2. Not easy to make it work:
    Settings vary a lot from one printer to another, and there is a lack of development to calibrate it even more.
    The repo owner is working on an auto-calibration feature.
  3. Very sensitive to noises:
    Initially, I had a lot of issues because of the cable. It is not recommended but required to have a suited cable with twisted wires, shield grounded. Also, the length of the cable matters.
    In one case, I had the INT connected to an end-stop PIN on the controller board. I found out that it is very unreliable on some boards. For example, if a fan or heater is on, it will affect the probing and result in inaccuracy or failures.

I hope more people pay attention to this topic, and eventually, some with enough determination will help flourish it to the point where it becomes standard on 3D printers.

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It's a great idea, I know Sandman, above, did a lot of work on it that proved positive. I think it merits further investigation.
This seems like an interesting idea, and it would heavily get rid of the problem with tap being a rail on rail design. no resonances to worry about, etc. ideally this might shave some weight too if you could find a way to use the one attached to the can board already.
This is very usable.

to make nozzle crashes not damage tool-head/xrail:
I think while doing tap operations we should lower amperage on z; within a script; much like sensor-less homing;

also- perhaps we put deflection in mount system with 800grams break force to hit micro-step to detect adxl failures as backup?

you've proven that its viable;

I will experiment; We can thereby bypass tap for any printer with a chamber temp lower than 60-70c due to canbus/usb toolboard temp limits;
i print my abs effortlessly in 30-40c regardless; so its looking viable;

i also think can-bus is not ideal for this; (the protocol not the toolboard) i suggest direct USB mcu communication; as over-travel will likely occur even with 1mill baudrate; and whilst it'l calculate the offsets due to kipper being very good at that; i think untill 4mill baudrate is standard; its not ideal for direct nozzle smashing; unless the deflection mount system is experimented with.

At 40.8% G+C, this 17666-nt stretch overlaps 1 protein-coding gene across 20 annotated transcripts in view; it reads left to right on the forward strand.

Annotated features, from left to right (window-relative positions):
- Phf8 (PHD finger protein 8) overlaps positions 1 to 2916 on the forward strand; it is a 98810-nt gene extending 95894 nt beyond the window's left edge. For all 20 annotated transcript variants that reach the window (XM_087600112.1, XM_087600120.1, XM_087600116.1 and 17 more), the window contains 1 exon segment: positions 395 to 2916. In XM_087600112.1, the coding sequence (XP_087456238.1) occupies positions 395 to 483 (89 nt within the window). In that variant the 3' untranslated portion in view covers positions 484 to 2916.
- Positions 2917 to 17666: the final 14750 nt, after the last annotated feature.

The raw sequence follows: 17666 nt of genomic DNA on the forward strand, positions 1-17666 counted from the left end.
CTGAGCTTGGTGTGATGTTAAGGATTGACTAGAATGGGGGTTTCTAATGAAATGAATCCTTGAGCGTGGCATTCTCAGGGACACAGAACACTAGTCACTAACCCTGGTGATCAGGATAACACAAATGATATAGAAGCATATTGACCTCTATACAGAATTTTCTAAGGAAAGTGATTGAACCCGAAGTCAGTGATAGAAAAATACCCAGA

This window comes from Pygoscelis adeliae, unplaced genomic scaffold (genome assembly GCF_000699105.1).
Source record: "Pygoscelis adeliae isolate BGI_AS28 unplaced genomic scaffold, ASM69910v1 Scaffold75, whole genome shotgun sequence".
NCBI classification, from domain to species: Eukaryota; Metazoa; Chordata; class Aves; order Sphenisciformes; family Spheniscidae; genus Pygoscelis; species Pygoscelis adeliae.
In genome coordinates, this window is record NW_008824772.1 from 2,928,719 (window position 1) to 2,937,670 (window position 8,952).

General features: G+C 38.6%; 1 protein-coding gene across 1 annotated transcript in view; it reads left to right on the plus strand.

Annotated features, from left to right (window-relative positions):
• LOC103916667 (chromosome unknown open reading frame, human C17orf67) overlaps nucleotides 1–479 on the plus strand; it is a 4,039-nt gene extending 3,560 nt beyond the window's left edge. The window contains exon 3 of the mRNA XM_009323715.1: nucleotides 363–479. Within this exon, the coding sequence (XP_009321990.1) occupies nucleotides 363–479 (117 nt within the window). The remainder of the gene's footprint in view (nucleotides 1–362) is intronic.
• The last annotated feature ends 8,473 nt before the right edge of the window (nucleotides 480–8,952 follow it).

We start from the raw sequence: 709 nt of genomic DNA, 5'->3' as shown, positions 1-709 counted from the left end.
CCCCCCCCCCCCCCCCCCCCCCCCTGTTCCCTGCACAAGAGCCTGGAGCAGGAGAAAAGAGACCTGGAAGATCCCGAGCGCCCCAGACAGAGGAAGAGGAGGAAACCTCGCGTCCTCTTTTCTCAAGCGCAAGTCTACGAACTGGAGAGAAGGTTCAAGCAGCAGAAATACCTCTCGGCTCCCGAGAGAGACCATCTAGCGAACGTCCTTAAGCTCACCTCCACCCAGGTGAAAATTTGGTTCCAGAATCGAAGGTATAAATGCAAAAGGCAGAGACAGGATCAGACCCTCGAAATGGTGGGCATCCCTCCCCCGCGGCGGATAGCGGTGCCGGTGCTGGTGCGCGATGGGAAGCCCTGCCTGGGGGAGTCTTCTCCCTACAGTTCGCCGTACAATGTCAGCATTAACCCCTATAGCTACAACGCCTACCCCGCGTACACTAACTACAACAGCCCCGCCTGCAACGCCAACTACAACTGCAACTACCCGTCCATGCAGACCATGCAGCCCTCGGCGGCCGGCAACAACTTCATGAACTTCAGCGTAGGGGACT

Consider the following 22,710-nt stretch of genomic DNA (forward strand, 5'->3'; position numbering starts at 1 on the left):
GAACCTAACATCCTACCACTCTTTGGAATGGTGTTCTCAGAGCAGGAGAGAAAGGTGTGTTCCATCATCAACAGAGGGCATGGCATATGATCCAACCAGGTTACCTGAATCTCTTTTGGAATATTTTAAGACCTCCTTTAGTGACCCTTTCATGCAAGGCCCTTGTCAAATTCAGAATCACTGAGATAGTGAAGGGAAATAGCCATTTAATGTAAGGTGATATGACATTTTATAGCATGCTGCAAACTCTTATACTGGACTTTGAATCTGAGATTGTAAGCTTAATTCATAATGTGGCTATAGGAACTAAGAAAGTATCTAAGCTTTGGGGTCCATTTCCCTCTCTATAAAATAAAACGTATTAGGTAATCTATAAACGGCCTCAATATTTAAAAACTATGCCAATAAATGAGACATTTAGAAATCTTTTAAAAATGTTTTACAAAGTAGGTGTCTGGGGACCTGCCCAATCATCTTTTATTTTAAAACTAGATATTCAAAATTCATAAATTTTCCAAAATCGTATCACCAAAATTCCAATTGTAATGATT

Great work sandman; like always. 🌈
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I think while doing tap operations we should lower amperage on z; within a script; much like sensor-less homing;
I don't think that would work here... Lowering the current and getting a lost step while creating a bed mesh would be disastrous.. and relying on stepper skipping as your safety net in a quad gantry setup would make for some exceptionally interesting failure modes. 😁 You might prevent catastrophic damage during the probing, and then carve a rut right across the build plate.

also- perhaps we put deflection in mount system with 800grams break force to hit micro-step to detect adxl failures as backup?
This is where things get tricky... because if you have provisioned for that, you've basically done all of the work to have TAP. (And with that, inherited the negative aspects of TAP that an accelerometer-based probe could have improved upon.). Ultimately something has to be the "fuse"... it just isn't clear what that would be in this case. Something could be made that is "TAP-ish"... say a compliant but non-sliding mechanism... but any intentional compliance in the motion system also requires a robust and reliable rebound to the original position, or that Z measurement won't be accurate... hmmm...
This is an intriguing idea and Sandman has done some solid initial research into the topic which I'm sure we all appreciate. From reading the comments above it appears that we need a balance of the features of boop and tap without any of the compromises. I'm not sure if I can personally offer a contribution to this effort but if anyone is after someone to write some code (bearing in mind I would not be keen to test the hardware) in e.g. Python to support this potential offering then I might be able to assist. oliver5000 on discord.